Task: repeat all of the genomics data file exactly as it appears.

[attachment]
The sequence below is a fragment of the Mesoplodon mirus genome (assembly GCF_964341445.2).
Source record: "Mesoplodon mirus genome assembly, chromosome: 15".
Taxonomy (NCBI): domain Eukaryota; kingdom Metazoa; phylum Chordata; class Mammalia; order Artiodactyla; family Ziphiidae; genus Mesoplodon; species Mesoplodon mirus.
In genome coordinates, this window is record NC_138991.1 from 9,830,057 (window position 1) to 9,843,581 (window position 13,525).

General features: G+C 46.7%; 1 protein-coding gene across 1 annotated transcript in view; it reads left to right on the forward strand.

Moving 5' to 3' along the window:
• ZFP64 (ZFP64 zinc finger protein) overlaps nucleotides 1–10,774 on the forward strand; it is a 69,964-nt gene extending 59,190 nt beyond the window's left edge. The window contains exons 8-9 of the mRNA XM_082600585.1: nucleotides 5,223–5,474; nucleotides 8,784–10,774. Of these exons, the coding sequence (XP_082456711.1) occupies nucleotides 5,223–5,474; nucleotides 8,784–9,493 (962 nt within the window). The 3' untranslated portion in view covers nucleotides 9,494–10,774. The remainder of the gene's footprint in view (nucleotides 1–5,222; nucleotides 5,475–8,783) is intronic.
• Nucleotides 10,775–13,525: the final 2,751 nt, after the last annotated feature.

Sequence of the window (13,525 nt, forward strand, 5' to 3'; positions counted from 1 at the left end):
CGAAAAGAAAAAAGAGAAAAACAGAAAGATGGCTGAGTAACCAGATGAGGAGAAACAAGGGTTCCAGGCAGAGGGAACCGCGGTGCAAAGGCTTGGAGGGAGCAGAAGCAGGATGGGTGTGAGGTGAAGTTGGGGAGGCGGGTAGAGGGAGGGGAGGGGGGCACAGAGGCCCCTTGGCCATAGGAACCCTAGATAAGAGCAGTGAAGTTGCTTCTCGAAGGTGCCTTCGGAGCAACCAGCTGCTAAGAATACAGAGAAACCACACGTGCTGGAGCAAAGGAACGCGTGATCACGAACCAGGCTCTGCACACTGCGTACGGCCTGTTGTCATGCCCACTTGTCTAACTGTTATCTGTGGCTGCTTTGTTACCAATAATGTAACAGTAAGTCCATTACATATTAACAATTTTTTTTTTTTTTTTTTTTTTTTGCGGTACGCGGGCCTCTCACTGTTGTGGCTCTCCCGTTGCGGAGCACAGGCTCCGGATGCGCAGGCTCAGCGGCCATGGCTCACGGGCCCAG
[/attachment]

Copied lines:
The sequence below is a fragment of the Mesoplodon mirus genome (assembly GCF_964341445.2).
Source record: "Mesoplodon mirus genome assembly, chromosome: 15".
Taxonomy (NCBI): domain Eukaryota; kingdom Metazoa; phylum Chordata; class Mammalia; order Artiodactyla; family Ziphiidae; genus Mesoplodon; species Mesoplodon mirus.
In genome coordinates, this window is record NC_138991.1 from 9,830,057 (window position 1) to 9,843,581 (window position 13,525).

General features: G+C 46.7%; 1 protein-coding gene across 1 annotated transcript in view; it reads left to right on the forward strand.

Moving 5' to 3' along the window:
• ZFP64 (ZFP64 zinc finger protein) overlaps nucleotides 1–10,774 on the forward strand; it is a 69,964-nt gene extending 59,190 nt beyond the window's left edge. The window contains exons 8-9 of the mRNA XM_082600585.1: nucleotides 5,223–5,474; nucleotides 8,784–10,774. Of these exons, the coding sequence (XP_082456711.1) occupies nucleotides 5,223–5,474; nucleotides 8,784–9,493 (962 nt within the window). The 3' untranslated portion in view covers nucleotides 9,494–10,774. The remainder of the gene's footprint in view (nucleotides 1–5,222; nucleotides 5,475–8,783) is intronic.
• Nucleotides 10,775–13,525: the final 2,751 nt, after the last annotated feature.

Sequence of the window (13,525 nt, forward strand, 5' to 3'; positions counted from 1 at the left end):
CGAAAAGAAAAAAGAGAAAAACAGAAAGATGGCTGAGTAACCAGATGAGGAGAAACAAGGGTTCCAGGCAGAGGGAACCGCGGTGCAAAGGCTTGGAGGGAGCAGAAGCAGGATGGGTGTGAGGTGAAGTTGGGGAGGCGGGTAGAGGGAGGGGAGGGGGGCACAGAGGCCCCTTGGCCATAGGAACCCTAGATAAGAGCAGTGAAGTTGCTTCTCGAAGGTGCCTTCGGAGCAACCAGCTGCTAAGAATACAGAGAAACCACACGTGCTGGAGCAAAGGAACGCGTGATCACGAACCAGGCTCTGCACACTGCGTACGGCCTGTTGTCATGCCCACTTGTCTAACTGTTATCTGTGGCTGCTTTGTTACCAATAATGTAACAGTAAGTCCATTACATATTAACAATTTTTTTTTTTTTTTTTTTTTTTTGCGGTACGCGGGCCTCTCACTGTTGTGGCTCTCCCGTTGCGGAGCACAGGCTCCGGATGCGCAGGCTCAGCGGCCATGGCTCACGGGCCCAG